The Burk Mansion, 1500 North Broad Street, was constructed in 1907 by business magnate Alfred E. Burk. The Italian Renaissance Revival style mansion is one of the last of the surviving historic houses in Philadelphia built by wealthy industrialists during the late nineteenth and early twentieth centuries. The grand structure embodies an era of prosperity and grandeur along the once affluent North Broad Street thoroughfare.
The Burk family immigrated to the United States from Germany, settling in Philadelphia in 1854. Alfred was one of eight children born to David and Charlotte Reinman Burk. Alfred and his older brothers Charles and Henry founded Burk Brothers and Company, which manufactured and distributed glazed kid leather goods worldwide. He shared ownership with his brother Louis of the Garden Pier in Atlantic City and served as Vice-President of the Atlantic City Steel Pier Company. Burk was also involved in the political arena becoming a Pennsylvania delegate to the Republican National Convention in 1920. Burk died on May 13, 1921. He never married and willed his estate to his surviving sisters Louise and Minnie who resided in the home until 1942.
Burk Mansion was designed by Simon and Bassett, one of the most prestigious architectural firms in Philadelphia at the time, and constructed by John Gill and Company. The Mansion cost $256,000 to build (about 1.7 million in today’s dollars). The three-story building contained 27 rooms, and 7 bathrooms, and included a carriage house and garage that surrounded a beautiful enclosed outdoor garden space. On the eastern end of the property, Burk constructed a conservatory with and indoor garden and suite for the gardener. The large plate-glass windows on the conservatory allowed the public to admire the garden from the street. Like so many industrialists of his time, Burk presented an ostentatious display of his wealth and social status to those around him.
The Upholsterers International Union of North America (UIU) purchased the Burk Mansion in 1945 to serve as its headquarters for union operations. The UIU was organized in Chicago, Illinois in 1892, and represented workers employed in the upholstered furniture, wood furniture, bedding, burial casket, and canvas products industries and related crafts and trades. The UIU became affiliated with the American Federation of Labor in 1900. A split in the union rank and file over ideology and mission led to the formation of the United Furniture Workers of America in 1937. Despite this set back the UIU continued to move forward expanding its ranks from 20,000 members in 1937 to 30,000 members in 1940. Early union membership was comprised mostly of Jewish and Italian skilled workers. In 1955, the AFL merger with the Congress of Industrial Workers to form the AFL-CIO helped diversify the union base to include more Africans American and other minorities. By the 1970s, the UIU had roughly 60,000 members organized in 176 locals in the United States. In October 1985, the union merged with the United Steelworkers of America.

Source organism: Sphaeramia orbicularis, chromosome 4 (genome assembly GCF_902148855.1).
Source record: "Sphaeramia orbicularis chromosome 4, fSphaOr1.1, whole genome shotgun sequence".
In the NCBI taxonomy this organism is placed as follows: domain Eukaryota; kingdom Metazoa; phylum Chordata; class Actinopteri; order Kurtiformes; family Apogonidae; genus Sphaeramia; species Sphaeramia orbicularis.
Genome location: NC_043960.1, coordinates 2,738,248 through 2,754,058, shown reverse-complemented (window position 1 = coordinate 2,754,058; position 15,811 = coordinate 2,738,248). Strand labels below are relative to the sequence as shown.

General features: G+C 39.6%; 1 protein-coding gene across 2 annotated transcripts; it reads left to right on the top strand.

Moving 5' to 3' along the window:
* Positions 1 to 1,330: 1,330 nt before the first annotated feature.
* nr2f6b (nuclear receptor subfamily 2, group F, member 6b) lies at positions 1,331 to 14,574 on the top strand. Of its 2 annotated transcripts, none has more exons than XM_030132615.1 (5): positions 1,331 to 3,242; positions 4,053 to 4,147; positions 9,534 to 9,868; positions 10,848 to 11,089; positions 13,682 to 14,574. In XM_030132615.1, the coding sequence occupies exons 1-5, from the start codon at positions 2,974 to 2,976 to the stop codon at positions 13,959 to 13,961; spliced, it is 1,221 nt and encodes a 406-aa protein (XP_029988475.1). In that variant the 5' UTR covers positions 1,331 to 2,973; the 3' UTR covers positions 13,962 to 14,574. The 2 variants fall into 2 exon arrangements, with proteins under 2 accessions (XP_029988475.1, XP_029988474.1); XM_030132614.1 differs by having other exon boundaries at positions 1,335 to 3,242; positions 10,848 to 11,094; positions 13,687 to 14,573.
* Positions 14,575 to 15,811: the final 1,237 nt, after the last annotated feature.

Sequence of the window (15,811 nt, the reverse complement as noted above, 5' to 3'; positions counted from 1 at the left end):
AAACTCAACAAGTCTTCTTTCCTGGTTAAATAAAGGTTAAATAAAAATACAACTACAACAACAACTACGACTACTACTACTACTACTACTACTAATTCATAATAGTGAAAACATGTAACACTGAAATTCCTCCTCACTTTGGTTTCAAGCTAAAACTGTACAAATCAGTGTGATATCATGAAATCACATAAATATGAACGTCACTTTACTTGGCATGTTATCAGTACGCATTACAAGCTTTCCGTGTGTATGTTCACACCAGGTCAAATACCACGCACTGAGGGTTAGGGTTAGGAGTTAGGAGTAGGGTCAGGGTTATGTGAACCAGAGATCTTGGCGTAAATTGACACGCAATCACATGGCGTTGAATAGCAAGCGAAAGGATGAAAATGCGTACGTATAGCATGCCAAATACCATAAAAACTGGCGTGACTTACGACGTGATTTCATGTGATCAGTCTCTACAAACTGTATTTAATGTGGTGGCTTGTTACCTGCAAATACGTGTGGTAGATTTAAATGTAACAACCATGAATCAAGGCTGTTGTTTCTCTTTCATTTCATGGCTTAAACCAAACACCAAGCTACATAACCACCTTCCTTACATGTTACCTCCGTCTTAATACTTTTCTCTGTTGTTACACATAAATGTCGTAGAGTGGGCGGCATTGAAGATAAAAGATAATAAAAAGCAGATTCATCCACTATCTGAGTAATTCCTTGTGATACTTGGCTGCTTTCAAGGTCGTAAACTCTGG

The UIU’s renovations to the building included the installation of offices, an elevator, and an air conditioning system. A three-story addition was constructed on the north side of the property in 1953. However, by 1970 the UIU had outgrown the confines of the mansion as it shifted its organizing activities to the southern states following relocation of most of the furniture jobs.
Temple University purchased Burk Mansion from UIU in September 1970 for $375, 000 and repurposed the property to use as a day care center and offices for the School of Social Administration and the Center for Social Policy and Community Development. The building was abandoned following a fire in the mid-1990s, and officially closed in 1995. The Philadelphia Historic Commission endorsed the property as a historic site in January 1971, and it was included in the American Buildings Survey of the Library of Congress in July 1973.
To learn more about Upholsterer’s International Union of North America, view the following finding aids for collections found in the Special Collections Research Center.
–Brenda Galloway-Wright, Associate Archivist